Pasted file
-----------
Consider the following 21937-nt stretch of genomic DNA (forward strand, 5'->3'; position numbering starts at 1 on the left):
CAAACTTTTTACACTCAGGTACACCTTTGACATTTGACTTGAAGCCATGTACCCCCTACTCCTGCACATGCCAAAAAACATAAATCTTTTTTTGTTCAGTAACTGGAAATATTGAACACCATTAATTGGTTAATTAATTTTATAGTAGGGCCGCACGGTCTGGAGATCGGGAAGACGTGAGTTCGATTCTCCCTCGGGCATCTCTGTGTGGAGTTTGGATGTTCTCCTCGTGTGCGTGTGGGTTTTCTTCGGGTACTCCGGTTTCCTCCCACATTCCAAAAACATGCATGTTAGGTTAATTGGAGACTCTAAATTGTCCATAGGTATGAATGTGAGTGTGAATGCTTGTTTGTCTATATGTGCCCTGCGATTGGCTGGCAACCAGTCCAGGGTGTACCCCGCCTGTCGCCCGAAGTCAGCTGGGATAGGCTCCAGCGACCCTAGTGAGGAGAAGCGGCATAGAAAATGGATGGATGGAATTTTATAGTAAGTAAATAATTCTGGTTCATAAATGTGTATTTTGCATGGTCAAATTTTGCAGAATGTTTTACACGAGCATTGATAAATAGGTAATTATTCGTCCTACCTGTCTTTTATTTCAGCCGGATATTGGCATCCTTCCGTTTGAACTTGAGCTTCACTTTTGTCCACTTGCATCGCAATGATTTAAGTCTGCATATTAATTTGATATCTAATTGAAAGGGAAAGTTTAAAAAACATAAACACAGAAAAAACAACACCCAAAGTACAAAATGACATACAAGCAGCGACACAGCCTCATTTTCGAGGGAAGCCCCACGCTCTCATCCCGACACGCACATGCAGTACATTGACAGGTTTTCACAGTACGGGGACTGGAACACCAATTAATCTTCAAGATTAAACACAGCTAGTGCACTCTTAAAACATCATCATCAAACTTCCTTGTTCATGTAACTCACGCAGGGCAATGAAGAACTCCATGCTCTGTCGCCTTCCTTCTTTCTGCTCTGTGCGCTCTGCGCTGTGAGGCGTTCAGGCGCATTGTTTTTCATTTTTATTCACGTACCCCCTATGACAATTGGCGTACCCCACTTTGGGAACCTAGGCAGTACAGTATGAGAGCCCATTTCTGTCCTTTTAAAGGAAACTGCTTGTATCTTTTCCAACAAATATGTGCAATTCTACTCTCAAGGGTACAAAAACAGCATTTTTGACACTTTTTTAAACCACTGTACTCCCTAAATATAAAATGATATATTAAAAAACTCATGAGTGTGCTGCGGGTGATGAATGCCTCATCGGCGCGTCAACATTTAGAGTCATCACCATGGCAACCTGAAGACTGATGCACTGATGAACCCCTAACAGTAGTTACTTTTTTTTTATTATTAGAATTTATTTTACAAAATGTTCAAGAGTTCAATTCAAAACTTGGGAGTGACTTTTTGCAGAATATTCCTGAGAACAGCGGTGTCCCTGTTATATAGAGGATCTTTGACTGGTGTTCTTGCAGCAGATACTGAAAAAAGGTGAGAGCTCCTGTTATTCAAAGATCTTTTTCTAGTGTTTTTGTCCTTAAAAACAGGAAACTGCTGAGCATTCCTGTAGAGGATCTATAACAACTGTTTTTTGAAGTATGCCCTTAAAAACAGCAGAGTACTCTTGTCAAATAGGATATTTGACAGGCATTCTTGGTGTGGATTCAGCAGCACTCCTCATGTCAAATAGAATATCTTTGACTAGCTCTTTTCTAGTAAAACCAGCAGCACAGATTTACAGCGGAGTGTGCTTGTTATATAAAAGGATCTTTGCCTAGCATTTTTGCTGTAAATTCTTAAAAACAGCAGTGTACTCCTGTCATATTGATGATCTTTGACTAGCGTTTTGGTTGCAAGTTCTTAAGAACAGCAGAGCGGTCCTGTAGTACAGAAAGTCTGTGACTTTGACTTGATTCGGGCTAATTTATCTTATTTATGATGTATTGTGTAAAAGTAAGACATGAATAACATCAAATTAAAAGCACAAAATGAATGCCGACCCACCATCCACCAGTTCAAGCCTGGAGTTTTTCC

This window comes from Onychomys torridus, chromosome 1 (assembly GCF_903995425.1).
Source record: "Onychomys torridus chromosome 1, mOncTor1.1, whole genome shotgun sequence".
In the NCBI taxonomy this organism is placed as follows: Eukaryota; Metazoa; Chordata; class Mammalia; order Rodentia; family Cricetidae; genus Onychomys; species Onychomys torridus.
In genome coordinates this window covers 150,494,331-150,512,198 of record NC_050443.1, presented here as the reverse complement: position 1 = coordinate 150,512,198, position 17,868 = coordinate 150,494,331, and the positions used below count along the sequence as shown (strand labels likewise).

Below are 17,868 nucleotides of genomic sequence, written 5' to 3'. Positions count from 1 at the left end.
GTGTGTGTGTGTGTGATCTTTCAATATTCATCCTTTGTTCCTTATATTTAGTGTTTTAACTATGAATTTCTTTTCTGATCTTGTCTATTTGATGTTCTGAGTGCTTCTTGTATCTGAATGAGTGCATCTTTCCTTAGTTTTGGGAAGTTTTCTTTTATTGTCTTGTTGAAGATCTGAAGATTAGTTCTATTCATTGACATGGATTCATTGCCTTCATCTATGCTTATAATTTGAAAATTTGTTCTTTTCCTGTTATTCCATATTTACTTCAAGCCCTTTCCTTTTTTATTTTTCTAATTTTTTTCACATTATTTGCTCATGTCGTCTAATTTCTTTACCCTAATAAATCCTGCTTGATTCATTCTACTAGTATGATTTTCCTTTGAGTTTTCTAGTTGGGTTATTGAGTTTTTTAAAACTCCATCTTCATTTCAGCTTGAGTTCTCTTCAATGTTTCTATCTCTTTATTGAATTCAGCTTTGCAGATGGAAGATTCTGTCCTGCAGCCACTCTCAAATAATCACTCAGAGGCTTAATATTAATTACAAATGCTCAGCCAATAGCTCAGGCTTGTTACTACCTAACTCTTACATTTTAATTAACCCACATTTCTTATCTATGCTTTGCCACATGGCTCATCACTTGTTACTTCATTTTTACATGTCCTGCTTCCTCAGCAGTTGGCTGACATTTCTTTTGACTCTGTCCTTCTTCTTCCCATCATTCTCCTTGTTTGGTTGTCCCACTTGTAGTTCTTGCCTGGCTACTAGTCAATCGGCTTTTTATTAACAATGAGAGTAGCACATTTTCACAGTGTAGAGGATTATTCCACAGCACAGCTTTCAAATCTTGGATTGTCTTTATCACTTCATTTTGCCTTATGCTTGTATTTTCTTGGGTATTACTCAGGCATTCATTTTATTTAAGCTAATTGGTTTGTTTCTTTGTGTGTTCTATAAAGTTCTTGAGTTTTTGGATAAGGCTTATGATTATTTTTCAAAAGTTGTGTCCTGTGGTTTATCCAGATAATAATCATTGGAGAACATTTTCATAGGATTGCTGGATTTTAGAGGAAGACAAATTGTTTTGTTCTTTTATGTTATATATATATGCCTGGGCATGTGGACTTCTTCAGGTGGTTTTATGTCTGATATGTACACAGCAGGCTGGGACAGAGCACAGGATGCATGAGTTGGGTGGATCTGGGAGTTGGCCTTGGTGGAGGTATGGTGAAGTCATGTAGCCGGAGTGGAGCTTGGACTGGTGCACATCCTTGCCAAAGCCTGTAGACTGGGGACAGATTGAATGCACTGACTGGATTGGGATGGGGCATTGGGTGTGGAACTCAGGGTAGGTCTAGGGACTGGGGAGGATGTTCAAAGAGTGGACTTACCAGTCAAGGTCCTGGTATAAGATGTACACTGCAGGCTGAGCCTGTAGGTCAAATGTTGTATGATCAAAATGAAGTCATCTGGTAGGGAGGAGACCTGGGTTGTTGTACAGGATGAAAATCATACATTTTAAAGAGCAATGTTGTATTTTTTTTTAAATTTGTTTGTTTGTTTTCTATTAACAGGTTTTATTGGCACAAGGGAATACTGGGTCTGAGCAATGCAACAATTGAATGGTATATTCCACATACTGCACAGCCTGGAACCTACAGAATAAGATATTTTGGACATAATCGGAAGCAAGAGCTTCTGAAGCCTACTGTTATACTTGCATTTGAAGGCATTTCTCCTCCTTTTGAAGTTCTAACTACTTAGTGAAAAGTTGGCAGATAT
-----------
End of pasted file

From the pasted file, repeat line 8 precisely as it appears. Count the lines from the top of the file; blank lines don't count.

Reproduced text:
GTGTGTGTGTGTGTGATCTTTCAATATTCATCCTTTGTTCCTTATATTTAGTGTTTTAACTATGAATTTCTTTTCTGATCTTGTCTATTTGATGTTCTGAGTGCTTCTTGTATCTGAATGAGTGCATCTTTCCTTAGTTTTGGGAAGTTTTCTTTTATTGTCTTGTTGAAGATCTGAAGATTAGTTCTATTCATTGACATGGATTCATTGCCTTCATCTATGCTTATAATTTGAAAATTTGTTCTTTTCCTGTTATTCCATATTTACTTCAAGCCCTTTCCTTTTTTATTTTTCTAATTTTTTTCACATTATTTGCTCATGTCGTCTAATTTCTTTACCCTAATAAATCCTGCTTGATTCATTCTACTAGTATGATTTTCCTTTGAGTTTTCTAGTTGGGTTATTGAGTTTTTTAAAACTCCATCTTCATTTCAGCTTGAGTTCTCTTCAATGTTTCTATCTCTTTATTGAATTCAGCTTTGCAGATGGAAGATTCTGTCCTGCAGCCACTCTCAAATAATCACTCAGAGGCTTAATATTAATTACAAATGCTCAGCCAATAGCTCAGGCTTGTTACTACCTAACTCTTACATTTTAATTAACCCACATTTCTTATCTATGCTTTGCCACATGGCTCATCACTTGTTACTTCATTTTTACATGTCCTGCTTCCTCAGCAGTTGGCTGACATTTCTTTTGACTCTGTCCTTCTTCTTCCCATCATTCTCCTTGTTTGGTTGTCCCACTTGTAGTTCTTGCCTGGCTACTAGTCAATCGGCTTTTTATTAACAATGAGAGTAGCACATTTTCACAGTGTAGAGGATTATTCCACAGCACAGCTTTCAAATCTTGGATTGTCTTTATCACTTCATTTTGCCTTATGCTTGTATTTTCTTGGGTATTACTCAGGCATTCATTTTATTTAAGCTAATTGGTTTGTTTCTTTGTGTGTTCTATAAAGTTCTTGAGTTTTTGGATAAGGCTTATGATTATTTTTCAAAAGTTGTGTCCTGTGGTTTATCCAGATAATAATCATTGGAGAACATTTTCATAGGATTGCTGGATTTTAGAGGAAGACAAATTGTTTTGTTCTTTTATGTTATATATATATGCCTGGGCATGTGGACTTCTTCAGGTGGTTTTATGTCTGATATGTACACAGCAGGCTGGGACAGAGCACAGGATGCATGAGTTGGGTGGATCTGGGAGTTGGCCTTGGTGGAGGTATGGTGAAGTCATGTAGCCGGAGTGGAGCTTGGACTGGTGCACATCCTTGCCAAAGCCTGTAGACTGGGGACAGATTGAATGCACTGACTGGATTGGGATGGGGCATTGGGTGTGGAACTCAGGGTAGGTCTAGGGACTGGGGAGGATGTTCAAAGAGTGGACTTACCAGTCAAGGTCCTGGTATAAGATGTACACTGCAGGCTGAGCCTGTAGGTCAAATGTTGTATGATCAAAATGAAGTCATCTGGTAGGGAGGAGACCTGGGTTGTTGTACAGGATGAAAATCATACATTTTAAAGAGCAATGTTGTATTTTTTTTTAAATTTGTTTGTTTGTTTTCTATTAACAGGTTTTATTGGCACAAGGGAATACTGGGTCTGAGCAATGCAACAATTGAATGGTATATTCCACATACTGCACAGCCTGGAACCTACAGAATAAGATATTTTGGACATAATCGGAAGCAAGAGCTTCTGAAGCCTACTGTTATACTTGCATTTGAAGGCATTTCTCCTCCTTTTGAAGTTCTAACTACTTAGTGAAAAGTTGGCAGATAT